For a debate to exist, there must be at least two sides.
Seymour Major laments that with the UCUNF project on its knees, he is left without a political home. The Alliance Party fits his non-sectarian principles, but not his conservatism. Jeff Peel expresses similar sentiments. After years of neglect, and after being made junior partners in their own political project, local Conservative activists were finally betrayed by their national leadership at Hatfield House, and several potential candidates walked. If normal politics is to survive in Northern Ireland, there can be no repeat of that experience.
The way to change politics in Northern Ireland is to shift the focus of political debate. The sectarian parties have been able to set the agenda by concentrating the debate on issues that suit them. Bread and butter issues such as the economy, education and public services have their airtime squeezed by the endless posturing of identity politics. The Alliance Party has struggled to make itself heard over the noise, and too often allows itself to be drawn into the middle of the sectarian argument, fighting on two fronts.
In order for the political debate in NI to be freed from the stranglehold of sectarianism, another debate must take its place – one which concentrates on bread and butter issues. And for a debate to exist, there must be at least two sides. It may seem paradoxical, but the way to boost the non-sectarian centre ground is to divide it into left and right and ramp the argument up to full volume.
The missing element in this picture is a centre-right equivalent of Alliance, and that’s where our disillusioned Conservative friends come in. They are potentially the core of a new political party – let’s call it the People’s Party after similar ones in other European countries. It would be independent of the Conservatives, although it could ally with them in Westminster in the same way that the Bavarian CSU does with the CDU in Germany. Complementing that arrangement, it would also build links with Fine Gael to co-ordinate policy on cross-border issues. But at its heart it would be a middle-NI party, committed to standing up for the interests of all the people of Northern Ireland, unionist and nationalist alike.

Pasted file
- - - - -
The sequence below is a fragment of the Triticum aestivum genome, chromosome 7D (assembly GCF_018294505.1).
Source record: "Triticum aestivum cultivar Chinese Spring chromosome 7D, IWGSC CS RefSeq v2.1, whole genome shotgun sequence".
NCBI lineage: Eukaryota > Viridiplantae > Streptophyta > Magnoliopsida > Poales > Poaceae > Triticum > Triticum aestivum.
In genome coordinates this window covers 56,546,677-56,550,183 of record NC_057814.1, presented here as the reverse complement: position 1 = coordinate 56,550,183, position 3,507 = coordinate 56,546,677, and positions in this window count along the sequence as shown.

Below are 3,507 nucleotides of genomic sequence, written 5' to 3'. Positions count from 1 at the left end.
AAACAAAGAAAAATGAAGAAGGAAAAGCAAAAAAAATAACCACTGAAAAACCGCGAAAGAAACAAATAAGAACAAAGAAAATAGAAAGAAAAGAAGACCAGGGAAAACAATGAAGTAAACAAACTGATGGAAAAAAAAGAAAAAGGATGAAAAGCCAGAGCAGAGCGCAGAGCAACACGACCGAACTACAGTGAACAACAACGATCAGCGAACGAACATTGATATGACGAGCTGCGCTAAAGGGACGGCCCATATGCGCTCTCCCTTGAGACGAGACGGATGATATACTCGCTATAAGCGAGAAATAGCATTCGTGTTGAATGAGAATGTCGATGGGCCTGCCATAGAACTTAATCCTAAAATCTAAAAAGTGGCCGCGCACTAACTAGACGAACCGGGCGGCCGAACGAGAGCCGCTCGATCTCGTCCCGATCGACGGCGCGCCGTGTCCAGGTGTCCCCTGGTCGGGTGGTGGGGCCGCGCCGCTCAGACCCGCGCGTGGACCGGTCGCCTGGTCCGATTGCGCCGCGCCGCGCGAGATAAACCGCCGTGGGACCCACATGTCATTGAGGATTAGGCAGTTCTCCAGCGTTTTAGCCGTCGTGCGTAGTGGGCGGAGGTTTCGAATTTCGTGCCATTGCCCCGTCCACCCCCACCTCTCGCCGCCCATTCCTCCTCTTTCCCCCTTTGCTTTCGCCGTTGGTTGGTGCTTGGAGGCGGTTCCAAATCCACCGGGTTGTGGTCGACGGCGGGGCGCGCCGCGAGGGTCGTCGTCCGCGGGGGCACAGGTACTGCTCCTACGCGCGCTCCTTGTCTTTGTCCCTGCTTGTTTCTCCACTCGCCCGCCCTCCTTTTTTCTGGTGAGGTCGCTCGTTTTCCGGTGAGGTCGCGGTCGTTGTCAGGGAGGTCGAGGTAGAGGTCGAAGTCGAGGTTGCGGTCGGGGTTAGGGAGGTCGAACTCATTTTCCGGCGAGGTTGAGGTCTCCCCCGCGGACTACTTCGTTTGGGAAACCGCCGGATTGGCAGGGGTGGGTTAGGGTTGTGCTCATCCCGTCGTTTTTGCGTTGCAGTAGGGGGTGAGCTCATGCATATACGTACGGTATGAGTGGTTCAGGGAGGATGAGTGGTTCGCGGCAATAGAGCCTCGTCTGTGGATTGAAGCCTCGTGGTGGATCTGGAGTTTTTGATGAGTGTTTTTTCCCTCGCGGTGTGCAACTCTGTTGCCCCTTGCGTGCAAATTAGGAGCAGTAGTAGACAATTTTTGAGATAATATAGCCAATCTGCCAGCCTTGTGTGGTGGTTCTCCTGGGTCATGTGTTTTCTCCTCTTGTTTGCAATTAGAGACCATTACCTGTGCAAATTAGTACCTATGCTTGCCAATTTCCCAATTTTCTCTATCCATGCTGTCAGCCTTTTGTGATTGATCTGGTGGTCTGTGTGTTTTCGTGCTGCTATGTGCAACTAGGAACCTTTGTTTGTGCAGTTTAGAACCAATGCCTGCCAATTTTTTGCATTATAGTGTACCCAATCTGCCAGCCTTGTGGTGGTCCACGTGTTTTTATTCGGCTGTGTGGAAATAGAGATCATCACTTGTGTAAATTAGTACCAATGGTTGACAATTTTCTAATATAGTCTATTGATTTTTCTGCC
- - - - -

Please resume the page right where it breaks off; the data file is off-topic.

Yes, it would be the natural political home of the garden centre Prod and the Catholic unionist, but only a fool would count on them turning out on polling day. The People’s Party should seek to maximise its potential support – targeting middle- and working-class households, on both sides of the divide. Naomi Long has proved that cross-community parties can garner broad support if they field committed, hard-working candidates. A strong People’s Party with talented members should encourage Alliance to up their game, and vice versa, allowing a mature left-right political debate to evolve. I am convinced that once Northern Ireland voters get a taste of such a debate they will find the sterile us-versus-them politics of the past much less impressive.